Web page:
Politics & Philosophy by Dr. Martin D. Hash, Esq.
The foundation of modern democratic States is Rule of Law, which is the legal principle that someone cannot be punished for doing something that is not prohibited by law; in Latin “Nulla poena sine lege,” “no penalty without a law,” because like most things legal, it was codified into Roman Law. However, law is not treated the same from one nation to the next; in fact, in legal circles, a humorous sophism has emerged:
In England, "everything which is not forbidden is allowed;" in Germany, "everything which is not allowed is forbidden;" in France, "everything is allowed even if it is forbidden;" and Russia where "everything is forbidden, even that which is expressly allowed;” while in North Korea, "everything that is not forbidden is compulsory."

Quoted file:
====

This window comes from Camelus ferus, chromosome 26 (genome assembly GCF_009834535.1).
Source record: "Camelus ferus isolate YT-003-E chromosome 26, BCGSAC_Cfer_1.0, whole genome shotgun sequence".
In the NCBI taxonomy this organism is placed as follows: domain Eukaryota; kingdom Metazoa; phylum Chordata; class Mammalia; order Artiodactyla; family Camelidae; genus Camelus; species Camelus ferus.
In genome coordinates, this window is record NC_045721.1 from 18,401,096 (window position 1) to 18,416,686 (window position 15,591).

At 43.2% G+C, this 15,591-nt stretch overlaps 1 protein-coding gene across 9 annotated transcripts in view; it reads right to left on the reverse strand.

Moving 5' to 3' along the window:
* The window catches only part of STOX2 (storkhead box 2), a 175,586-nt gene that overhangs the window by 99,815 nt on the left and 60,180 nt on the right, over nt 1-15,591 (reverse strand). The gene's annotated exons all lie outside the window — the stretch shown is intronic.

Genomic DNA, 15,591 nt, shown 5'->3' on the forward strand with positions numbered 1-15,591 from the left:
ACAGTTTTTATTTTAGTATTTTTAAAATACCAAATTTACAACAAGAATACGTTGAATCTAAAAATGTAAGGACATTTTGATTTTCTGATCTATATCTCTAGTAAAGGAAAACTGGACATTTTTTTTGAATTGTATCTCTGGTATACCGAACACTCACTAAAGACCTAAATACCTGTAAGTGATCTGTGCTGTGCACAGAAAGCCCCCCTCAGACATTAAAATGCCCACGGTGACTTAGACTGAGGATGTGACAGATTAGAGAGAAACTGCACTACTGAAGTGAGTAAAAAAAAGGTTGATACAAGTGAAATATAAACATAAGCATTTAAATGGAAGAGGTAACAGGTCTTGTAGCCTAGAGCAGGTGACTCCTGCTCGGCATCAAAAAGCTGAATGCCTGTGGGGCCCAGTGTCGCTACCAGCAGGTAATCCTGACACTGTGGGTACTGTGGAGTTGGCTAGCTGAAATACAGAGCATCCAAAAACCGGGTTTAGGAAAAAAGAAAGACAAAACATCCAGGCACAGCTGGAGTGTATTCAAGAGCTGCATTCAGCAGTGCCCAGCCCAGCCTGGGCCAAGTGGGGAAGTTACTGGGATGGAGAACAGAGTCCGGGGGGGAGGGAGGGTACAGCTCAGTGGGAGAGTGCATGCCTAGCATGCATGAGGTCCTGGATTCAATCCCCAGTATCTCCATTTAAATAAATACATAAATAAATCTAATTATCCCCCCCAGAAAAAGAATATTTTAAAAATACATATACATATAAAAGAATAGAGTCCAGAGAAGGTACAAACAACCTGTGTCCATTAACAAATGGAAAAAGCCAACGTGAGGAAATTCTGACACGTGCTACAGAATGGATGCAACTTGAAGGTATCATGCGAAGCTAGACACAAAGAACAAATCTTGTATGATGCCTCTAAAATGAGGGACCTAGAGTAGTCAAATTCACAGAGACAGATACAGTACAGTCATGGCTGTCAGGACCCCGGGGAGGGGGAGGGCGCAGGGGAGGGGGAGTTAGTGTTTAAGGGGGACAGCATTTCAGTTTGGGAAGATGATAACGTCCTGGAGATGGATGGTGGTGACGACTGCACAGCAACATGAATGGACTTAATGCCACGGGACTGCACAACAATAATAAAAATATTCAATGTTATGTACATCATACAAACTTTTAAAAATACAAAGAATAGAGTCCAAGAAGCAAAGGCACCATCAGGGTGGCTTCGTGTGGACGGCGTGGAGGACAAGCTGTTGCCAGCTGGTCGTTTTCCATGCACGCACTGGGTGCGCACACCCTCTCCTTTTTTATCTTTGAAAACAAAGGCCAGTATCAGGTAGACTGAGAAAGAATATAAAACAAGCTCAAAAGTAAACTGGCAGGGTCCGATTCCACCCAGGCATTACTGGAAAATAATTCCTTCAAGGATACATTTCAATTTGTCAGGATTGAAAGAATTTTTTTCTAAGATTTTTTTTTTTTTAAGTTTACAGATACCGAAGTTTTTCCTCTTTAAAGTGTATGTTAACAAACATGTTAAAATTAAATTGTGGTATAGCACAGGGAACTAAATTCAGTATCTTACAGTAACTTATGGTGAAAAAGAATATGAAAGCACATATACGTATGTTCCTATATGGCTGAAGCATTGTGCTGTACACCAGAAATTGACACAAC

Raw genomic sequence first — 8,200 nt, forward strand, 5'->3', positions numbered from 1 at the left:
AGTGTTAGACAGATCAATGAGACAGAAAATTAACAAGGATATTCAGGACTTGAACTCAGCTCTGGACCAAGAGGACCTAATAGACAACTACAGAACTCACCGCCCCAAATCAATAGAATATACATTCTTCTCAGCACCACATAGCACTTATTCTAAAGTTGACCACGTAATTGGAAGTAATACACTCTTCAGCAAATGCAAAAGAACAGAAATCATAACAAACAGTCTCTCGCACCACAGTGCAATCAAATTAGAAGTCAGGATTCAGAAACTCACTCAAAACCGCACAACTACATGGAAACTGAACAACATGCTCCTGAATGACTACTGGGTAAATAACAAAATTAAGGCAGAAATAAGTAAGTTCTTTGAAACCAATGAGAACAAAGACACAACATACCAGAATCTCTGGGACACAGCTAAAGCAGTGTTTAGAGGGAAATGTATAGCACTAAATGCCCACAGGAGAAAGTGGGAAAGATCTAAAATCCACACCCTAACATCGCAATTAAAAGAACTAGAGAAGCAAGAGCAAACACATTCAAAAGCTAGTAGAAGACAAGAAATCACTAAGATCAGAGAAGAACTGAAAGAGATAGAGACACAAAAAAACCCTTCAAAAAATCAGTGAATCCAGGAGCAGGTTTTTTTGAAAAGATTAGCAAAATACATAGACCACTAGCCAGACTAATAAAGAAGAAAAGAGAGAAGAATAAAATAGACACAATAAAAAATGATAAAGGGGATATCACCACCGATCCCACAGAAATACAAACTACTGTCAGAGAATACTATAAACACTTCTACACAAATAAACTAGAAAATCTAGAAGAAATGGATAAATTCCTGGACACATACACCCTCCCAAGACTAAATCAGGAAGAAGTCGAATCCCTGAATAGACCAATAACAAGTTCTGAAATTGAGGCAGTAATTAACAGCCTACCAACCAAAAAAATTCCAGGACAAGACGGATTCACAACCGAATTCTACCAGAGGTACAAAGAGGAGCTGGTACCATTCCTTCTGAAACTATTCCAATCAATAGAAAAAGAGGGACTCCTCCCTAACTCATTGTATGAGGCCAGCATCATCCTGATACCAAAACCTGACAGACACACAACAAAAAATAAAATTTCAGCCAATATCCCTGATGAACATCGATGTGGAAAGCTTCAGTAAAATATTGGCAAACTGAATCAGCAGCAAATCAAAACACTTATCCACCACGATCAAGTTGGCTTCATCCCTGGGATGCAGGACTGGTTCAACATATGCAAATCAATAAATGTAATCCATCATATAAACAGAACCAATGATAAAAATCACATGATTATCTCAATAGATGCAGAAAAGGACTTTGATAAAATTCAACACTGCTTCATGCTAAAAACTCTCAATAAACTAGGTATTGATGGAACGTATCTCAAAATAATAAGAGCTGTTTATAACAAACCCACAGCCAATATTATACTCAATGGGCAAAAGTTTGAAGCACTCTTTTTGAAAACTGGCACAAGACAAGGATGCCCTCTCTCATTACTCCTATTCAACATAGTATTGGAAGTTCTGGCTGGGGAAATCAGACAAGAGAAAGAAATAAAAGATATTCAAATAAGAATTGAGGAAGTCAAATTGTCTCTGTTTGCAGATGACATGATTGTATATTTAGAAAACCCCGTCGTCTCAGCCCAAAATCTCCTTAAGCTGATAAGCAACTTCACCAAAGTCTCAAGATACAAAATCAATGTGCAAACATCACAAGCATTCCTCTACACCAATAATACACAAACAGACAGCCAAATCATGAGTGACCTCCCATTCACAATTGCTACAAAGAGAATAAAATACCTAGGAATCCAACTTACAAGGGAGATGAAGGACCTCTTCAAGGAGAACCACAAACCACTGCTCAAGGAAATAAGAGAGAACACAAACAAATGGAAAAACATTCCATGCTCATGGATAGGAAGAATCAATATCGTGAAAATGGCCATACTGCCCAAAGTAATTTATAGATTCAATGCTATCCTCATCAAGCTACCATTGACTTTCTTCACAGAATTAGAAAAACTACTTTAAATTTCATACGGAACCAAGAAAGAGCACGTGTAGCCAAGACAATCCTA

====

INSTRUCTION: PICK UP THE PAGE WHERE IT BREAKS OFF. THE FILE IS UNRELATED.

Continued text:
Truth underlies that stereotype because laws are either reflections of societies or societies are reflections of laws, it's difficult to say; people have to want to abide by laws for them to work. Unfortunately, scofflaws undermine all laws, and a law that is not enforced makes it difficult to enforce all laws. There is a delicate balance by those who would like to prohibit things for their own selfish reasons versus those who would exploit the freedom of no supervision for their own selfish reasons; let it swing too far one way and anarchy results, and too far the other and America ends up as a punch line in a limerick.
Categories | PRay TeLL, Dr. Hash
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